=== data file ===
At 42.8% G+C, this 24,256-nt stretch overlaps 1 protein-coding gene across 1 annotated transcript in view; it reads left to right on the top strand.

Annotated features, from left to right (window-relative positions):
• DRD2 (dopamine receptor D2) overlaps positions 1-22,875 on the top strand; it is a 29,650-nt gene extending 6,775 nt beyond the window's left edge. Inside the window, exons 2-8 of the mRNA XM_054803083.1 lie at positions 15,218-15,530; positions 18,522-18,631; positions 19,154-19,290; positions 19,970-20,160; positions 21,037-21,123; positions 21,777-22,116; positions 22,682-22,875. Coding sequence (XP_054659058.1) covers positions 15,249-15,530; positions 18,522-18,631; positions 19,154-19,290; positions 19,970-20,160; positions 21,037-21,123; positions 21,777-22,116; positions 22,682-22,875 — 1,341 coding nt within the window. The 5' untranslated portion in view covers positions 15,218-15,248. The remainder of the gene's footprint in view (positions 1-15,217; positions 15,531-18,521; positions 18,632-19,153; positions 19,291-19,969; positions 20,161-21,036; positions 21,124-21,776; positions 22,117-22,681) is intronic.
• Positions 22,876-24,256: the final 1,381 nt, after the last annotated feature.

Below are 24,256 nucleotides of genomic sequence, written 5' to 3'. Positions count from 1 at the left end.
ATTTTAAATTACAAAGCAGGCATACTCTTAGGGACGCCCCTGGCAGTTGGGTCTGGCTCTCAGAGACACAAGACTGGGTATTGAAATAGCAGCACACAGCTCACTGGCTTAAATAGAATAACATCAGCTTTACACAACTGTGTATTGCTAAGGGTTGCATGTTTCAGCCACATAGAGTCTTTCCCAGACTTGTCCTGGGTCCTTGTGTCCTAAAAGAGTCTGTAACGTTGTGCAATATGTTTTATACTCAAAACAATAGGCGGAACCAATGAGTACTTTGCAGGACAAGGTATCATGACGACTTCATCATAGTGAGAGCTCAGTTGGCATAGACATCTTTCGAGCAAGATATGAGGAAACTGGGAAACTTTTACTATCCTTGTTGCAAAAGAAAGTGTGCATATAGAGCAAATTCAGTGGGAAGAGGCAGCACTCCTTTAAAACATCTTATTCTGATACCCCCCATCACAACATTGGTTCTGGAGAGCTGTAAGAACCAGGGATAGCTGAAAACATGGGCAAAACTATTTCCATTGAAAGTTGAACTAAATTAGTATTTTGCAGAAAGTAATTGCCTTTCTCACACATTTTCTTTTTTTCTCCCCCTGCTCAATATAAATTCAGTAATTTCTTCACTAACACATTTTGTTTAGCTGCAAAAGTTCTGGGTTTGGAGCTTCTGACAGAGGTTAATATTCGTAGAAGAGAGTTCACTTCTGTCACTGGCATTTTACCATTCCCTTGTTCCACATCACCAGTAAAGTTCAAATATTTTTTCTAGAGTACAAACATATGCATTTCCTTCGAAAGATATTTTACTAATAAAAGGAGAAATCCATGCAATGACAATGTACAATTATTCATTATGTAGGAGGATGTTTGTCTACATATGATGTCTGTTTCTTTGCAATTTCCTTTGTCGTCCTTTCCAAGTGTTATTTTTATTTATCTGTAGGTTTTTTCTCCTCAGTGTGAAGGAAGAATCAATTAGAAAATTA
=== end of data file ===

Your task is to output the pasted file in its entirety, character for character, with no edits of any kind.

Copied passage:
At 42.8% G+C, this 24,256-nt stretch overlaps 1 protein-coding gene across 1 annotated transcript in view; it reads left to right on the top strand.

Annotated features, from left to right (window-relative positions):
• DRD2 (dopamine receptor D2) overlaps positions 1-22,875 on the top strand; it is a 29,650-nt gene extending 6,775 nt beyond the window's left edge. Inside the window, exons 2-8 of the mRNA XM_054803083.1 lie at positions 15,218-15,530; positions 18,522-18,631; positions 19,154-19,290; positions 19,970-20,160; positions 21,037-21,123; positions 21,777-22,116; positions 22,682-22,875. Coding sequence (XP_054659058.1) covers positions 15,249-15,530; positions 18,522-18,631; positions 19,154-19,290; positions 19,970-20,160; positions 21,037-21,123; positions 21,777-22,116; positions 22,682-22,875 — 1,341 coding nt within the window. The 5' untranslated portion in view covers positions 15,218-15,248. The remainder of the gene's footprint in view (positions 1-15,217; positions 15,531-18,521; positions 18,632-19,153; positions 19,291-19,969; positions 20,161-21,036; positions 21,124-21,776; positions 22,117-22,681) is intronic.
• Positions 22,876-24,256: the final 1,381 nt, after the last annotated feature.

Below are 24,256 nucleotides of genomic sequence, written 5' to 3'. Positions count from 1 at the left end.
ATTTTAAATTACAAAGCAGGCATACTCTTAGGGACGCCCCTGGCAGTTGGGTCTGGCTCTCAGAGACACAAGACTGGGTATTGAAATAGCAGCACACAGCTCACTGGCTTAAATAGAATAACATCAGCTTTACACAACTGTGTATTGCTAAGGGTTGCATGTTTCAGCCACATAGAGTCTTTCCCAGACTTGTCCTGGGTCCTTGTGTCCTAAAAGAGTCTGTAACGTTGTGCAATATGTTTTATACTCAAAACAATAGGCGGAACCAATGAGTACTTTGCAGGACAAGGTATCATGACGACTTCATCATAGTGAGAGCTCAGTTGGCATAGACATCTTTCGAGCAAGATATGAGGAAACTGGGAAACTTTTACTATCCTTGTTGCAAAAGAAAGTGTGCATATAGAGCAAATTCAGTGGGAAGAGGCAGCACTCCTTTAAAACATCTTATTCTGATACCCCCCATCACAACATTGGTTCTGGAGAGCTGTAAGAACCAGGGATAGCTGAAAACATGGGCAAAACTATTTCCATTGAAAGTTGAACTAAATTAGTATTTTGCAGAAAGTAATTGCCTTTCTCACACATTTTCTTTTTTTCTCCCCCTGCTCAATATAAATTCAGTAATTTCTTCACTAACACATTTTGTTTAGCTGCAAAAGTTCTGGGTTTGGAGCTTCTGACAGAGGTTAATATTCGTAGAAGAGAGTTCACTTCTGTCACTGGCATTTTACCATTCCCTTGTTCCACATCACCAGTAAAGTTCAAATATTTTTTCTAGAGTACAAACATATGCATTTCCTTCGAAAGATATTTTACTAATAAAAGGAGAAATCCATGCAATGACAATGTACAATTATTCATTATGTAGGAGGATGTTTGTCTACATATGATGTCTGTTTCTTTGCAATTTCCTTTGTCGTCCTTTCCAAGTGTTATTTTTATTTATCTGTAGGTTTTTTCTCCTCAGTGTGAAGGAAGAATCAATTAGAAAATTA